Boundaries in Addiction Treatment

Skilled, experienced therapists can make a world of difference for individuals in drug and alcohol treatment and rehab, but an effective therapist-client relationship requires counselors to establish clear boundaries that maintain trust and professionalism.

Healthy client-counselor interactions governed by ethical boundaries are in the best interest of both, and should be established by the counselor at the onset of treatment with each new client. Clinicians generally take this responsibility very seriously. Those who fail to establish and maintain boundaries are at risk of discipline, dismissal, and in extreme cases, termination of licenses.

Not Always Black and White

Closely guarded boundaries can reduce opportunities for unintentional exploitation of a client’s trust. While it’s normal for clients to develop feelings for a counselor who has helped them through some very difficult times, including the sharing of personal, private experiences and painful emotions, some boundaries aren’t black and white.

For example, a friendly hug may seem like an innocent gesture (and it usually is), but a hug can be wrought with meaning for the client, making it an innocent but risky form of boundary crossing. This can create a dilemma for a therapist who knows that some clients would benefit greatly from a quick embrace.

Keeping Personal Lives Separate

Although it’s difficult at times, it’s important for clinicians to be friendly, but not to develop personal friendships with clients. Most counselors are admonished not to accept gifts, engage in any type of personal contact, or impose their religious and moral beliefs and values on their clients.

Many are careful not to talk about themselves and their lives away from drug and alcohol treatment and rehab, and some avoid placing pictures or personal items in their offices, which serves to delineate a stronger boundary between the client and a clinician’s private life.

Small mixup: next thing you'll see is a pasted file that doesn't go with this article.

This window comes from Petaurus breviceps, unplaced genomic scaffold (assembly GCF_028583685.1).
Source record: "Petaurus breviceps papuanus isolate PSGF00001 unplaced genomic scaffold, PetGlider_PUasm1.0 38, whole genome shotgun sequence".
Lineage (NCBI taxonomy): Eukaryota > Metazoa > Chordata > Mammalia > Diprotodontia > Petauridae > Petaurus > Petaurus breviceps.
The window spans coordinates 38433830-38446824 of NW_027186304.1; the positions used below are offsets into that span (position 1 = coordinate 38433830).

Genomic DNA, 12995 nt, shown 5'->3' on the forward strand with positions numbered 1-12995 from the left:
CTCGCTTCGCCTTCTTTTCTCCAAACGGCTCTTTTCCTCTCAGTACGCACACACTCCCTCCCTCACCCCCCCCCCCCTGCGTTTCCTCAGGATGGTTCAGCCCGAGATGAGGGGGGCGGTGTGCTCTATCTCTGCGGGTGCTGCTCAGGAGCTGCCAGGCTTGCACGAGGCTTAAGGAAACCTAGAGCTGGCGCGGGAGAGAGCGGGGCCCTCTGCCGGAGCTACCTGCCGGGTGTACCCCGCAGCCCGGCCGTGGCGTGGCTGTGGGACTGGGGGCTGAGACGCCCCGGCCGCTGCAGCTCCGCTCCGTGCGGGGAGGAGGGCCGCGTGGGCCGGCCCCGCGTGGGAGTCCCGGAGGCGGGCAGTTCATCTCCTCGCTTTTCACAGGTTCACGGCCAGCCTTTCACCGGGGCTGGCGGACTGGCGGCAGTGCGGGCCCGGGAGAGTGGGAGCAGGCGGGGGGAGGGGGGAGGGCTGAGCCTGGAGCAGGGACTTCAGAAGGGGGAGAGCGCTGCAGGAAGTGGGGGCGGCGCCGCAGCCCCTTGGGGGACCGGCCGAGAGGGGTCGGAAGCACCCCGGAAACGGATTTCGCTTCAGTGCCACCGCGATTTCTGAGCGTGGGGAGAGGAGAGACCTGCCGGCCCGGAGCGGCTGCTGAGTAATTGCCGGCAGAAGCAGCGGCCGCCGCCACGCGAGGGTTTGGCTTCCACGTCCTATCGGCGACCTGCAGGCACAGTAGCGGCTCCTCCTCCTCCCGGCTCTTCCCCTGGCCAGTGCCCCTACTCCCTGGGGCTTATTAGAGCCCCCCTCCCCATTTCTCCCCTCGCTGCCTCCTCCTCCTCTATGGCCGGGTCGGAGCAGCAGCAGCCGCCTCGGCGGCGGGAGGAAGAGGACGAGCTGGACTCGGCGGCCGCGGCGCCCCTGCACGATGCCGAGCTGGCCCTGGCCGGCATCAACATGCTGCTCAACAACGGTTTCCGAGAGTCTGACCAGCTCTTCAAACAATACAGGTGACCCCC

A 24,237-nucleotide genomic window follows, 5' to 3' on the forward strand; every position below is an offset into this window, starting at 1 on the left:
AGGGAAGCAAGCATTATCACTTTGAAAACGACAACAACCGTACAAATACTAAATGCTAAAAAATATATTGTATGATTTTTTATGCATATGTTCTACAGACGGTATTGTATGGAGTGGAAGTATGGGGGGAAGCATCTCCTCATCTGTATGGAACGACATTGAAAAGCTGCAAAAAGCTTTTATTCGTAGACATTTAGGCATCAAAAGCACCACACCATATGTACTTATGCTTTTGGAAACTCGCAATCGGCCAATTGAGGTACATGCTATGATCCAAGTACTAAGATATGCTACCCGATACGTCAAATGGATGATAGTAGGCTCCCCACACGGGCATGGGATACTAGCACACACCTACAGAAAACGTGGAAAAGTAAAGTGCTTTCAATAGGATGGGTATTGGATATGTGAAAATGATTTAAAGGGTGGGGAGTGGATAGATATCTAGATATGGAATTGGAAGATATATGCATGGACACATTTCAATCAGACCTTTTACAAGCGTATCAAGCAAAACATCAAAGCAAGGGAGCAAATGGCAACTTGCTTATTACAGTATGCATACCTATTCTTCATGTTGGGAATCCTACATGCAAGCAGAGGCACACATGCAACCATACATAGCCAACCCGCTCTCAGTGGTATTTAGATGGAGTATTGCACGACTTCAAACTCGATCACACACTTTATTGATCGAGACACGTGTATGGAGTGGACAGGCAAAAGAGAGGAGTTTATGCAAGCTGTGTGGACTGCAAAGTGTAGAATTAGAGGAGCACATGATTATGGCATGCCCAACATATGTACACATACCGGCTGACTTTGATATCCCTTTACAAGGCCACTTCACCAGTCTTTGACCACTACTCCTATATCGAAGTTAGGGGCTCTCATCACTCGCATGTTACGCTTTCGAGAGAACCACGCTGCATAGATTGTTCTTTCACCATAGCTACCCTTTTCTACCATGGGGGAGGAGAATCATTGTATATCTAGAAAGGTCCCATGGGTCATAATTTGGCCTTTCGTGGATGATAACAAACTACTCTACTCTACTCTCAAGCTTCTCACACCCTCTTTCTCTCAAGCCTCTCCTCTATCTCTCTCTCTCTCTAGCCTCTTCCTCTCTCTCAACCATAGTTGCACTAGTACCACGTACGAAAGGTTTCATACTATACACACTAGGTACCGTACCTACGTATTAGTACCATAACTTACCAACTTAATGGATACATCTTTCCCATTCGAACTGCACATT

Counselors in Recovery

It’s not at all uncommon for counselors to be in recovery for their own drug or alcohol addiction, although most treatment centers require potential counselors to prove they have been clean for at least three years.

Frequently, clinicians who are former addicts develop compassion and empathy that makes them very effective counselors. However, boundary lines may be blurred when counselors, without realizing it, have trouble separating their work from their own recovery process. Frequently, it’s best for counselors in recovery not to share too much information about their personal experiences with substance abuse and addiction.

Many counselors attend various support groups, and clinicians may find themselves at the same meeting as a current or former client, especially in rural areas or small communities. Twelve-step groups call these clinicians “two hatters” because of their dual role as a counselor in recovery.

Counselors in recovery must carefully manage their own ongoing recovery, as nobody is immune to relapse, even therapists who have been clean for many years. Clinicians must recognize their own points of vulnerability and learn effective ways of coping with stress.

Relationships between Client and Counselor can be complex

While client-counselor relationships can be complex, ethical practices should drive every interaction. Most counselors rely on guidelines set forth by organizations such as NAATP (the National Association of Addiction Treatment Providers) or ISSUP (the International Society of Substance Use Professionals).

At Paracelsus, we carefully choose our counsellors and can proudly say that many have worked with us for many years in the most complex and intricate situations.

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